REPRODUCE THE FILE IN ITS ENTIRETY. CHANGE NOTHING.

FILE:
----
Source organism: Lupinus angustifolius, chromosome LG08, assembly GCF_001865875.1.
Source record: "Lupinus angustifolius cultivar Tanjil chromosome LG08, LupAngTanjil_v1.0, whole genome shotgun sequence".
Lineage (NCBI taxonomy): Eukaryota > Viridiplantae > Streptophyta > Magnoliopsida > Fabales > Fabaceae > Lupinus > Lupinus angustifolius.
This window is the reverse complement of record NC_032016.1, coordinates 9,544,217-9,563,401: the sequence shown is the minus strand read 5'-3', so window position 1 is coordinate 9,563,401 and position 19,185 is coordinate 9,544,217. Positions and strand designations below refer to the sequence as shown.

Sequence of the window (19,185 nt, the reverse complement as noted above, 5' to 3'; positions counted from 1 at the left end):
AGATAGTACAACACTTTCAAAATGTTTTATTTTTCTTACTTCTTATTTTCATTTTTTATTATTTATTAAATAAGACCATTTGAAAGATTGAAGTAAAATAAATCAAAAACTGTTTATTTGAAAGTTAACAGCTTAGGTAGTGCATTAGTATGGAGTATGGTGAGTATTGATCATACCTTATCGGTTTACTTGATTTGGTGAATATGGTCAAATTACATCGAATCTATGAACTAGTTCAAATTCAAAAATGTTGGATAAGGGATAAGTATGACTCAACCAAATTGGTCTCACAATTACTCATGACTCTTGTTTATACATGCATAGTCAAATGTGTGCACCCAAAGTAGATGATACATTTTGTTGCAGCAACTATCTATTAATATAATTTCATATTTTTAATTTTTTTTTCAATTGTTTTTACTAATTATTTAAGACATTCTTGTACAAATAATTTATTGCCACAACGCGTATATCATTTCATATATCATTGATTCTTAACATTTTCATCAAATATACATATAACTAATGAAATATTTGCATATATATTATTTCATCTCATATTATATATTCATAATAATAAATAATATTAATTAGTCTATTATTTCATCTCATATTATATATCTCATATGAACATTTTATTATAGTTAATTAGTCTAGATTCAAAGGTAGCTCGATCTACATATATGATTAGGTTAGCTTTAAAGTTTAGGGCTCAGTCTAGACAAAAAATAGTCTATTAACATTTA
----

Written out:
Source organism: Lupinus angustifolius, chromosome LG08, assembly GCF_001865875.1.
Source record: "Lupinus angustifolius cultivar Tanjil chromosome LG08, LupAngTanjil_v1.0, whole genome shotgun sequence".
Lineage (NCBI taxonomy): Eukaryota > Viridiplantae > Streptophyta > Magnoliopsida > Fabales > Fabaceae > Lupinus > Lupinus angustifolius.
This window is the reverse complement of record NC_032016.1, coordinates 9,544,217-9,563,401: the sequence shown is the minus strand read 5'-3', so window position 1 is coordinate 9,563,401 and position 19,185 is coordinate 9,544,217. Positions and strand designations below refer to the sequence as shown.

Sequence of the window (19,185 nt, the reverse complement as noted above, 5' to 3'; positions counted from 1 at the left end):
AGATAGTACAACACTTTCAAAATGTTTTATTTTTCTTACTTCTTATTTTCATTTTTTATTATTTATTAAATAAGACCATTTGAAAGATTGAAGTAAAATAAATCAAAAACTGTTTATTTGAAAGTTAACAGCTTAGGTAGTGCATTAGTATGGAGTATGGTGAGTATTGATCATACCTTATCGGTTTACTTGATTTGGTGAATATGGTCAAATTACATCGAATCTATGAACTAGTTCAAATTCAAAAATGTTGGATAAGGGATAAGTATGACTCAACCAAATTGGTCTCACAATTACTCATGACTCTTGTTTATACATGCATAGTCAAATGTGTGCACCCAAAGTAGATGATACATTTTGTTGCAGCAACTATCTATTAATATAATTTCATATTTTTAATTTTTTTTTCAATTGTTTTTACTAATTATTTAAGACATTCTTGTACAAATAATTTATTGCCACAACGCGTATATCATTTCATATATCATTGATTCTTAACATTTTCATCAAATATACATATAACTAATGAAATATTTGCATATATATTATTTCATCTCATATTATATATTCATAATAATAAATAATATTAATTAGTCTATTATTTCATCTCATATTATATATCTCATATGAACATTTTATTATAGTTAATTAGTCTAGATTCAAAGGTAGCTCGATCTACATATATGATTAGGTTAGCTTTAAAGTTTAGGGCTCAGTCTAGACAAAAAATAGTCTATTAACATTTA